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STANZAS ON THE DEATH OF A CHILD.
Taough parental affection lament thee,
And anguish, which loves to recall Thy image, may oft represent thee
As the fairest and loveliest of all :
There is so much bliss in thy lot,
And joy could not wish thee forgot.
When childhood, by sin yet untainted,
Gives up life, which it scarcely hath gain'd And, ere with affliction acquainted,
Hath its end and its object attain'd;
To soften the sorrow we feel;
We bow to the hand which can heal.
Death comes not to such in his terrors,
His pains are half pangless to them; Crimes have not succeeded to errors,
Nor conscience been roused to condemn. The prospect before and behind them
Awakes not one heart-stinging sigh; The season of suffering assign'd them
May be bitter, but soon is gone by.
There is much to relicvé, and restore us
To peace, when the child which we loy'd Hath ascended to glory before us,
Not unblest, though in mercy unprov'd! Fond fancy gives birth to the feeling
That part of ourselves is at rest ; Hope, humble, but holy and healing,
Sheds its balm in the yet bleeding breast.
With tenderest ties to this world,
With their cherub-like pinions unfurld?
To be visible, still they are near;
They tell us that change of existence
Has not sever'd, but strengthen'd each tie; And, that though we may think them at distance,
Yet still they are spiritually nigh. There yet is an unbroken union,
Though mortality's curtain may fall; And souls may keep up their communion,
Through the God of the spirits of all!
TO THE EVENING PRIMROSE. Fair flower, that shunn'st the glare of day,
Yet loy'st to open, meekly bold, To evening's hues of sober gray
Thy cup of paly gold;
Be thine the offering owing long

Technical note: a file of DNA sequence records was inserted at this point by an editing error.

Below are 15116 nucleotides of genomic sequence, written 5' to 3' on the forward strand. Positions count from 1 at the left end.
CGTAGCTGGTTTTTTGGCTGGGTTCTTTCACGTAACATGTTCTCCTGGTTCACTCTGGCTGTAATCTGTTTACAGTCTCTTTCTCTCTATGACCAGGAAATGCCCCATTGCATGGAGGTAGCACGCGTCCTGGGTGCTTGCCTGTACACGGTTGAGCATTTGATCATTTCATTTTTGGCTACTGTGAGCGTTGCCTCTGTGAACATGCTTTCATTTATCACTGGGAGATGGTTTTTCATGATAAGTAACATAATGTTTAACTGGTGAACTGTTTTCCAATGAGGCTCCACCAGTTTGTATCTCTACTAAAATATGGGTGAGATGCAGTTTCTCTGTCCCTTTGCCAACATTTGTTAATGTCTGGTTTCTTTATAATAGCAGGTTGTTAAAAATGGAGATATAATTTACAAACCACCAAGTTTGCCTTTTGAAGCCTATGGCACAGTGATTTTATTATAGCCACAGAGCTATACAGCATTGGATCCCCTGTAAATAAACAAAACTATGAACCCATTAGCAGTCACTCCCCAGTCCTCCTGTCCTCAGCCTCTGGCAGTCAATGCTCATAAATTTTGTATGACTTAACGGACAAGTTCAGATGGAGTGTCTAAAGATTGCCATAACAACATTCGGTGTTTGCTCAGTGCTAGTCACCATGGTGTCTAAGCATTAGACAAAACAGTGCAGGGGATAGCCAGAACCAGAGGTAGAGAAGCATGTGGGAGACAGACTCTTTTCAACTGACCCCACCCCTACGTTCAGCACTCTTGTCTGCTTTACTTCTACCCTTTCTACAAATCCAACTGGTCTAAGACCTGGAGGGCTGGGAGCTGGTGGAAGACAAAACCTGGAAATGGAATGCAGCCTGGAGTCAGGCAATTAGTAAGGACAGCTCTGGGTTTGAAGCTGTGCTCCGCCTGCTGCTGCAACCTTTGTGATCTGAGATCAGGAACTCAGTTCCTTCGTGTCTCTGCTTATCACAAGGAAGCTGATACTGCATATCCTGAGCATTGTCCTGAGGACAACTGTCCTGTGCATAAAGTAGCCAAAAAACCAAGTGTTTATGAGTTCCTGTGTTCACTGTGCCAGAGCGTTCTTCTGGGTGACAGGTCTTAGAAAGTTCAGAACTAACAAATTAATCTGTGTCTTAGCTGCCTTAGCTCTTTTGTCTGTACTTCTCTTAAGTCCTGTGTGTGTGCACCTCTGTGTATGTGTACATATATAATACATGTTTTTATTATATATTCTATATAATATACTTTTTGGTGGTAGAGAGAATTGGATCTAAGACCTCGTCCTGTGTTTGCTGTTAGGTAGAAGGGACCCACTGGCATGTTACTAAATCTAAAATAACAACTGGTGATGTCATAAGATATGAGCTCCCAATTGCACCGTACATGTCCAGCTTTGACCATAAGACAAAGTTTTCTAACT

To thee, and to this pensive hour, Of one brief tributary song,
Though transient as thy flower. I love to watch at silent eve,
Thy scatter'd blossoms' lonely light, And have my inmost heart receive
The influence of that sight.
I love at such an hour to mark
Their beauty greet the night breeze chill, And shine, inid shadows gathering dark,
The garden's glory still.
For such, 'tis sweet to think the while,
When cares and griefs the breast invade, Is friendship's animating smile
In sorrow's dark’ning shade.
Thus it bursts forth, like thy pale cup
Glist’ning amid its dewy tears, And bears the sinking spirit up
Amid its chilling fears. Bat still more animating far,
If meek Religion's eye may trace,
The lolier hope of Grace.
Expands to glad the close of day,
May break forth Mercy's ray.
VERSES WRITTEN AFTER RETURNING FROM AN
NAL MORNING WALK.
It is the very carnival of nature,
The loveliest season that the year can show!
Her richest boons delighteth to bestow.
Have more than vernal softness; and the sun
Than in his summer splendour he has done,
Of leafy luxury begins to fade!
Yet seem but lovelier from each deepening shade,
It is the reason when each streamlet's sound,
Assumes a tone more penisive, more profound ;
Was glorious with the dawning light of day;
The mists of morning slowly melt away:
With dew-drops glistening, ever niore have heard
Or bleat of sheep, or lowing of the herd;